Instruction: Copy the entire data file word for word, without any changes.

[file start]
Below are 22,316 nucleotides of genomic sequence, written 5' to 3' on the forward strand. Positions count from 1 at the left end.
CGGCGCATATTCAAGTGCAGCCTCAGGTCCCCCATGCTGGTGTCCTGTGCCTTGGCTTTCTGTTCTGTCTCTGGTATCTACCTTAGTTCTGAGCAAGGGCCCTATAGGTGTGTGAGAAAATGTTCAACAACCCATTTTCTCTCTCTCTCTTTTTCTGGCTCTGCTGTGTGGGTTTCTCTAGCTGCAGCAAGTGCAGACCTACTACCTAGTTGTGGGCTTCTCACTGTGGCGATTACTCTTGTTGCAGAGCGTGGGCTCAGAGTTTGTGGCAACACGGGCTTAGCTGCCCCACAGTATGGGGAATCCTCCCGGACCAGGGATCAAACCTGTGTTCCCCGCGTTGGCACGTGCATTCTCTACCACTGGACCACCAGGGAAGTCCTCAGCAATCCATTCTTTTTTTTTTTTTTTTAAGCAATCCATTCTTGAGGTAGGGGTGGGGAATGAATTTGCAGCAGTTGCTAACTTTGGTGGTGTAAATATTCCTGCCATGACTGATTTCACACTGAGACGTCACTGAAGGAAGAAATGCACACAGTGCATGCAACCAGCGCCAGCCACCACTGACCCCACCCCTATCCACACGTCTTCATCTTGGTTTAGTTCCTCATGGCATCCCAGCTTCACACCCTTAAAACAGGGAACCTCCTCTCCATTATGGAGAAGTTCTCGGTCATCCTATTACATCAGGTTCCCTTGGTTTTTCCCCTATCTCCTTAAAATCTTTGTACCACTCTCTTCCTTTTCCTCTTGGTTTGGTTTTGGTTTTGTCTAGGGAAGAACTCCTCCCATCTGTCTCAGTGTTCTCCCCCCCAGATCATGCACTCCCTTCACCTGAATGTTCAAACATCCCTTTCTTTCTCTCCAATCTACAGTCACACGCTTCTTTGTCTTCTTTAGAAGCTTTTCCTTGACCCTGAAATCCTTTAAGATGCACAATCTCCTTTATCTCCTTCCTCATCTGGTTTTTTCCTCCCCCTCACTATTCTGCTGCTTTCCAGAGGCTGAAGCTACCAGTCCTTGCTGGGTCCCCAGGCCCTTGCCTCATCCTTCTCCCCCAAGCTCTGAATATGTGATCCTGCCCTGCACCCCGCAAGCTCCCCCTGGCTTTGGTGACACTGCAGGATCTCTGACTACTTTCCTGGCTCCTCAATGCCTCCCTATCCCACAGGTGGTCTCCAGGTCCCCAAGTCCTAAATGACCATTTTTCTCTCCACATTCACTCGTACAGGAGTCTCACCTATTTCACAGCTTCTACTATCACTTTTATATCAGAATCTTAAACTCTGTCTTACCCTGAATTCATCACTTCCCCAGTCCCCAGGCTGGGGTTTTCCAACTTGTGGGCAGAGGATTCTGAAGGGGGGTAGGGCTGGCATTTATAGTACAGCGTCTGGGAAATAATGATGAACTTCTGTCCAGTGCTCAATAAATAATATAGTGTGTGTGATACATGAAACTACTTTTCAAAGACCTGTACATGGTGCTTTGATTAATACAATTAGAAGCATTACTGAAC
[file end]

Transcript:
Below are 22,316 nucleotides of genomic sequence, written 5' to 3' on the forward strand. Positions count from 1 at the left end.
CGGCGCATATTCAAGTGCAGCCTCAGGTCCCCCATGCTGGTGTCCTGTGCCTTGGCTTTCTGTTCTGTCTCTGGTATCTACCTTAGTTCTGAGCAAGGGCCCTATAGGTGTGTGAGAAAATGTTCAACAACCCATTTTCTCTCTCTCTCTTTTTCTGGCTCTGCTGTGTGGGTTTCTCTAGCTGCAGCAAGTGCAGACCTACTACCTAGTTGTGGGCTTCTCACTGTGGCGATTACTCTTGTTGCAGAGCGTGGGCTCAGAGTTTGTGGCAACACGGGCTTAGCTGCCCCACAGTATGGGGAATCCTCCCGGACCAGGGATCAAACCTGTGTTCCCCGCGTTGGCACGTGCATTCTCTACCACTGGACCACCAGGGAAGTCCTCAGCAATCCATTCTTTTTTTTTTTTTTTTAAGCAATCCATTCTTGAGGTAGGGGTGGGGAATGAATTTGCAGCAGTTGCTAACTTTGGTGGTGTAAATATTCCTGCCATGACTGATTTCACACTGAGACGTCACTGAAGGAAGAAATGCACACAGTGCATGCAACCAGCGCCAGCCACCACTGACCCCACCCCTATCCACACGTCTTCATCTTGGTTTAGTTCCTCATGGCATCCCAGCTTCACACCCTTAAAACAGGGAACCTCCTCTCCATTATGGAGAAGTTCTCGGTCATCCTATTACATCAGGTTCCCTTGGTTTTTCCCCTATCTCCTTAAAATCTTTGTACCACTCTCTTCCTTTTCCTCTTGGTTTGGTTTTGGTTTTGTCTAGGGAAGAACTCCTCCCATCTGTCTCAGTGTTCTCCCCCCCAGATCATGCACTCCCTTCACCTGAATGTTCAAACATCCCTTTCTTTCTCTCCAATCTACAGTCACACGCTTCTTTGTCTTCTTTAGAAGCTTTTCCTTGACCCTGAAATCCTTTAAGATGCACAATCTCCTTTATCTCCTTCCTCATCTGGTTTTTTCCTCCCCCTCACTATTCTGCTGCTTTCCAGAGGCTGAAGCTACCAGTCCTTGCTGGGTCCCCAGGCCCTTGCCTCATCCTTCTCCCCCAAGCTCTGAATATGTGATCCTGCCCTGCACCCCGCAAGCTCCCCCTGGCTTTGGTGACACTGCAGGATCTCTGACTACTTTCCTGGCTCCTCAATGCCTCCCTATCCCACAGGTGGTCTCCAGGTCCCCAAGTCCTAAATGACCATTTTTCTCTCCACATTCACTCGTACAGGAGTCTCACCTATTTCACAGCTTCTACTATCACTTTTATATCAGAATCTTAAACTCTGTCTTACCCTGAATTCATCACTTCCCCAGTCCCCAGGCTGGGGTTTTCCAACTTGTGGGCAGAGGATTCTGAAGGGGGGTAGGGCTGGCATTTATAGTACAGCGTCTGGGAAATAATGATGAACTTCTGTCCAGTGCTCAATAAATAATATAGTGTGTGTGATACATGAAACTACTTTTCAAAGACCTGTACATGGTGCTTTGATTAATACAATTAGAAGCATTACTGAAC